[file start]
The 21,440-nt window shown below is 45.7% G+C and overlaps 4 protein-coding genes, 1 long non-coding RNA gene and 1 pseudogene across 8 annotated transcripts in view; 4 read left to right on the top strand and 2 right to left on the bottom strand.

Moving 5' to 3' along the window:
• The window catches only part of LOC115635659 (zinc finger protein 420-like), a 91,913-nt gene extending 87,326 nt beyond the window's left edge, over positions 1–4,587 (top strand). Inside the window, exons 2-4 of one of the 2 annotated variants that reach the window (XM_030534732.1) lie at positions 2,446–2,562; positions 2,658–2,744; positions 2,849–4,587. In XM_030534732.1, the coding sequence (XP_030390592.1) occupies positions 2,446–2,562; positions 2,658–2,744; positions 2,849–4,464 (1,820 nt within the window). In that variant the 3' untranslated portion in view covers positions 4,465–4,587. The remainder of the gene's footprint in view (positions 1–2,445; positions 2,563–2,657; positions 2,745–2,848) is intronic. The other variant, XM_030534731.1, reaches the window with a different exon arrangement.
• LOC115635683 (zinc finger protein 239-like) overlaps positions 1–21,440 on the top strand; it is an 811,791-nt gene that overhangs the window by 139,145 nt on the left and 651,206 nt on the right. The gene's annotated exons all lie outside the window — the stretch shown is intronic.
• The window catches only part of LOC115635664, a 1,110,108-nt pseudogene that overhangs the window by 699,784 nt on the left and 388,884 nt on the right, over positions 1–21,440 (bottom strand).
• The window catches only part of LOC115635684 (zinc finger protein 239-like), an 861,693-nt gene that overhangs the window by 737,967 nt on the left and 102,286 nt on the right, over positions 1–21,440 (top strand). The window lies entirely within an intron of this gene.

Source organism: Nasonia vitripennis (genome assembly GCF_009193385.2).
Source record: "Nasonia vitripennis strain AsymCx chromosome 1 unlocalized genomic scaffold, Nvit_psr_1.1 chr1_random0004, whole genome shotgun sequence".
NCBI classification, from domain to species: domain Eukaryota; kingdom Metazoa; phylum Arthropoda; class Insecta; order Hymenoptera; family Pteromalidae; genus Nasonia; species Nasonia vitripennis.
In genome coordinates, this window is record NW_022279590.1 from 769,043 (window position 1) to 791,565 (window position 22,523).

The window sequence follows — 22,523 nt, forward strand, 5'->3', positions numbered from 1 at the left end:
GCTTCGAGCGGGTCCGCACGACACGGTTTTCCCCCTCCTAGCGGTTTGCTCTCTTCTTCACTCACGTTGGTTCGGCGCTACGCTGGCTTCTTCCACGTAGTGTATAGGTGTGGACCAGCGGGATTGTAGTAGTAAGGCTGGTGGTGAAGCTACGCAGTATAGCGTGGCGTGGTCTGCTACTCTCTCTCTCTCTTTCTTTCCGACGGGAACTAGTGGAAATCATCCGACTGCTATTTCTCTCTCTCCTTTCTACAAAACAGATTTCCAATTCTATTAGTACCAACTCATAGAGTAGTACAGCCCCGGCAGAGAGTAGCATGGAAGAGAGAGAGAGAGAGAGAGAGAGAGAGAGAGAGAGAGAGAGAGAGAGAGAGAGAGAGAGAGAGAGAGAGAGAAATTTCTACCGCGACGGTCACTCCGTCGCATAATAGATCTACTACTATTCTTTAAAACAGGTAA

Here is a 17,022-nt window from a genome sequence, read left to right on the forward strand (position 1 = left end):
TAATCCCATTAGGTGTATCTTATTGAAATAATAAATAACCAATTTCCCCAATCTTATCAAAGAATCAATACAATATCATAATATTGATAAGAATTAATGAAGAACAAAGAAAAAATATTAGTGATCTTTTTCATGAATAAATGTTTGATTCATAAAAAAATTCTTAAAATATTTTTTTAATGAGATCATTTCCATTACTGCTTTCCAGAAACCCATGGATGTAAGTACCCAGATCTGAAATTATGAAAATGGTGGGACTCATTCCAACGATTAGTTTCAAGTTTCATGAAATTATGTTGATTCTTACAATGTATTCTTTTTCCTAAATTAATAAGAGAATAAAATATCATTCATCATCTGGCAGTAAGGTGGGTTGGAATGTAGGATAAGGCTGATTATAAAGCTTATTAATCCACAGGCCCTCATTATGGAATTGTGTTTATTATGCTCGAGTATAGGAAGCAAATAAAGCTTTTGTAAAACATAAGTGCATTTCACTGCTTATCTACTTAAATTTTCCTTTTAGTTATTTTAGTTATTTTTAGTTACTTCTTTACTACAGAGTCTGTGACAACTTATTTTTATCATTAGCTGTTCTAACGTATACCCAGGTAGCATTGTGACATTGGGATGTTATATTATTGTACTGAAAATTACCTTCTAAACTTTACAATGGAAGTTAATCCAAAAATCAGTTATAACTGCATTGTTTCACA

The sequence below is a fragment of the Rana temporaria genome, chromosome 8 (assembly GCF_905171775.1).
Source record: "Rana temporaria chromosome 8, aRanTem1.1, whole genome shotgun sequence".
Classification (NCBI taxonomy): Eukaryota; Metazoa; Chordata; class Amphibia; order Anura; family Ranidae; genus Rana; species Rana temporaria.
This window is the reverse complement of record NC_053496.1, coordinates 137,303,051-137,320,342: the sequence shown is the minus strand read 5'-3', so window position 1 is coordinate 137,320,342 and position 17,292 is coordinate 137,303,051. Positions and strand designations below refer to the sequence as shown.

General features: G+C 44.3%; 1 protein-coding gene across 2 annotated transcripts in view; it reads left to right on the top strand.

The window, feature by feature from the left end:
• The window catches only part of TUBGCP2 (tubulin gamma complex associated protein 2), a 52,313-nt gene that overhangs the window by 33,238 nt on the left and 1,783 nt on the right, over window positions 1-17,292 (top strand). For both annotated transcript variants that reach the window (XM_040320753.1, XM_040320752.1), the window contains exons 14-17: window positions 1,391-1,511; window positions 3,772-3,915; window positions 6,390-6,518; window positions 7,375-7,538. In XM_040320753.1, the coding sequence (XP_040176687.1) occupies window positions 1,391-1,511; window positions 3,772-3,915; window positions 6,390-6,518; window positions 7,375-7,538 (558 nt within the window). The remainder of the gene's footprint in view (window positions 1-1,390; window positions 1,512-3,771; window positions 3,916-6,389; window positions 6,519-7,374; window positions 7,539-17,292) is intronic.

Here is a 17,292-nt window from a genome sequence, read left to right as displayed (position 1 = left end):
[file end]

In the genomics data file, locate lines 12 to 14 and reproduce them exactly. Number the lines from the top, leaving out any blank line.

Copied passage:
GCTTCGAGCGGGTCCGCACGACACGGTTTTCCCCCTCCTAGCGGTTTGCTCTCTTCTTCACTCACGTTGGTTCGGCGCTACGCTGGCTTCTTCCACGTAGTGTATAGGTGTGGACCAGCGGGATTGTAGTAGTAAGGCTGGTGGTGAAGCTACGCAGTATAGCGTGGCGTGGTCTGCTACTCTCTCTCTCTCTTTCTTTCCGACGGGAACTAGTGGAAATCATCCGACTGCTATTTCTCTCTCTCCTTTCTACAAAACAGATTTCCAATTCTATTAGTACCAACTCATAGAGTAGTACAGCCCCGGCAGAGAGTAGCATGGAAGAGAGAGAGAGAGAGAGAGAGAGAGAGAGAGAGAGAGAGAGAGAGAGAGAGAGAGAGAGAGAGAGAGAGAGAAATTTCTACCGCGACGGTCACTCCGTCGCATAATAGATCTACTACTATTCTTTAAAACAGGTAA

Here is a 17,022-nt window from a genome sequence, read left to right on the forward strand (position 1 = left end):
TAATCCCATTAGGTGTATCTTATTGAAATAATAAATAACCAATTTCCCCAATCTTATCAAAGAATCAATACAATATCATAATATTGATAAGAATTAATGAAGAACAAAGAAAAAATATTAGTGATCTTTTTCATGAATAAATGTTTGATTCATAAAAAAATTCTTAAAATATTTTTTTAATGAGATCATTTCCATTACTGCTTTCCAGAAACCCATGGATGTAAGTACCCAGATCTGAAATTATGAAAATGGTGGGACTCATTCCAACGATTAGTTTCAAGTTTCATGAAATTATGTTGATTCTTACAATGTATTCTTTTTCCTAAATTAATAAGAGAATAAAATATCATTCATCATCTGGCAGTAAGGTGGGTTGGAATGTAGGATAAGGCTGATTATAAAGCTTATTAATCCACAGGCCCTCATTATGGAATTGTGTTTATTATGCTCGAGTATAGGAAGCAAATAAAGCTTTTGTAAAACATAAGTGCATTTCACTGCTTATCTACTTAAATTTTCCTTTTAGTTATTTTAGTTATTTTTAGTTACTTCTTTACTACAGAGTCTGTGACAACTTATTTTTATCATTAGCTGTTCTAACGTATACCCAGGTAGCATTGTGACATTGGGATGTTATATTATTGTACTGAAAATTACCTTCTAAACTTTACAATGGAAGTTAATCCAAAAATCAGTTATAACTGCATTGTTTCACA